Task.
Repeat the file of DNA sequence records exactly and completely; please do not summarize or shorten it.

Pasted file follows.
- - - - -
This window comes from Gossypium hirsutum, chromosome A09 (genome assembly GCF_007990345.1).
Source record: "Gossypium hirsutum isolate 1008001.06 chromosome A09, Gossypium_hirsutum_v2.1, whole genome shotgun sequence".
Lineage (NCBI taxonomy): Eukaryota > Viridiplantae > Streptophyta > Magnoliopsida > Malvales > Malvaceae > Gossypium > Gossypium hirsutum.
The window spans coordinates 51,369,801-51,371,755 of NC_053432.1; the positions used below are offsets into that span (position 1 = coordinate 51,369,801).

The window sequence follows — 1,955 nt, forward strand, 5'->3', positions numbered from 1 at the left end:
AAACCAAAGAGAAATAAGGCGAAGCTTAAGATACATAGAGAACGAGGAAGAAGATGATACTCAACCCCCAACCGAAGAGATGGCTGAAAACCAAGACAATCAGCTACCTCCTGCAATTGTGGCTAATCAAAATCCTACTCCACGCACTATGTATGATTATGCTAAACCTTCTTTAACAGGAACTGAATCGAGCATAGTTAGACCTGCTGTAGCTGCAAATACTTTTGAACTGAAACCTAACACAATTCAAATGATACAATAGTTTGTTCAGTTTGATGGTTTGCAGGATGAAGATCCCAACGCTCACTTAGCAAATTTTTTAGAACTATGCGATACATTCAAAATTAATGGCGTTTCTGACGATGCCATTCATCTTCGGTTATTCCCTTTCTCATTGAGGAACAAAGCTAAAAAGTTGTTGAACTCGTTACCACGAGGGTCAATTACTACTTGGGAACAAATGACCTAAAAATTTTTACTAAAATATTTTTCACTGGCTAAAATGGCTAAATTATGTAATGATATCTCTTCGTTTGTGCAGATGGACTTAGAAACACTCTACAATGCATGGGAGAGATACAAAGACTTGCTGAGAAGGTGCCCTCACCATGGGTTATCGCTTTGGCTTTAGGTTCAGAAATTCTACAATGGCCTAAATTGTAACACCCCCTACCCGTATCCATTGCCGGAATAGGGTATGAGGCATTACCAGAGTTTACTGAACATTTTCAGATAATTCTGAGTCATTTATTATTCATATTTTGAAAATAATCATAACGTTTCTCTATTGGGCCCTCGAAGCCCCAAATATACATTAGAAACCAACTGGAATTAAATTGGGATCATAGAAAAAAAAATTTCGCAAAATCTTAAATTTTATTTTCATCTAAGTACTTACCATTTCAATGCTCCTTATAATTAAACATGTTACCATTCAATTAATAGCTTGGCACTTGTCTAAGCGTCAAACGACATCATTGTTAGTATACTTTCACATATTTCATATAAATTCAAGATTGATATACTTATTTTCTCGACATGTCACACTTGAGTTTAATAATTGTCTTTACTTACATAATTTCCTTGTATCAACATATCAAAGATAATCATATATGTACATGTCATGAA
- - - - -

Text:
This window comes from Gossypium hirsutum, chromosome A09 (genome assembly GCF_007990345.1).
Source record: "Gossypium hirsutum isolate 1008001.06 chromosome A09, Gossypium_hirsutum_v2.1, whole genome shotgun sequence".
Lineage (NCBI taxonomy): Eukaryota > Viridiplantae > Streptophyta > Magnoliopsida > Malvales > Malvaceae > Gossypium > Gossypium hirsutum.
The window spans coordinates 51,369,801-51,371,755 of NC_053432.1; the positions used below are offsets into that span (position 1 = coordinate 51,369,801).

The window sequence follows — 1,955 nt, forward strand, 5'->3', positions numbered from 1 at the left end:
AAACCAAAGAGAAATAAGGCGAAGCTTAAGATACATAGAGAACGAGGAAGAAGATGATACTCAACCCCCAACCGAAGAGATGGCTGAAAACCAAGACAATCAGCTACCTCCTGCAATTGTGGCTAATCAAAATCCTACTCCACGCACTATGTATGATTATGCTAAACCTTCTTTAACAGGAACTGAATCGAGCATAGTTAGACCTGCTGTAGCTGCAAATACTTTTGAACTGAAACCTAACACAATTCAAATGATACAATAGTTTGTTCAGTTTGATGGTTTGCAGGATGAAGATCCCAACGCTCACTTAGCAAATTTTTTAGAACTATGCGATACATTCAAAATTAATGGCGTTTCTGACGATGCCATTCATCTTCGGTTATTCCCTTTCTCATTGAGGAACAAAGCTAAAAAGTTGTTGAACTCGTTACCACGAGGGTCAATTACTACTTGGGAACAAATGACCTAAAAATTTTTACTAAAATATTTTTCACTGGCTAAAATGGCTAAATTATGTAATGATATCTCTTCGTTTGTGCAGATGGACTTAGAAACACTCTACAATGCATGGGAGAGATACAAAGACTTGCTGAGAAGGTGCCCTCACCATGGGTTATCGCTTTGGCTTTAGGTTCAGAAATTCTACAATGGCCTAAATTGTAACACCCCCTACCCGTATCCATTGCCGGAATAGGGTATGAGGCATTACCAGAGTTTACTGAACATTTTCAGATAATTCTGAGTCATTTATTATTCATATTTTGAAAATAATCATAACGTTTCTCTATTGGGCCCTCGAAGCCCCAAATATACATTAGAAACCAACTGGAATTAAATTGGGATCATAGAAAAAAAAATTTCGCAAAATCTTAAATTTTATTTTCATCTAAGTACTTACCATTTCAATGCTCCTTATAATTAAACATGTTACCATTCAATTAATAGCTTGGCACTTGTCTAAGCGTCAAACGACATCATTGTTAGTATACTTTCACATATTTCATATAAATTCAAGATTGATATACTTATTTTCTCGACATGTCACACTTGAGTTTAATAATTGTCTTTACTTACATAATTTCCTTGTATCAACATATCAAAGATAATCATATATGTACATGTCATGAA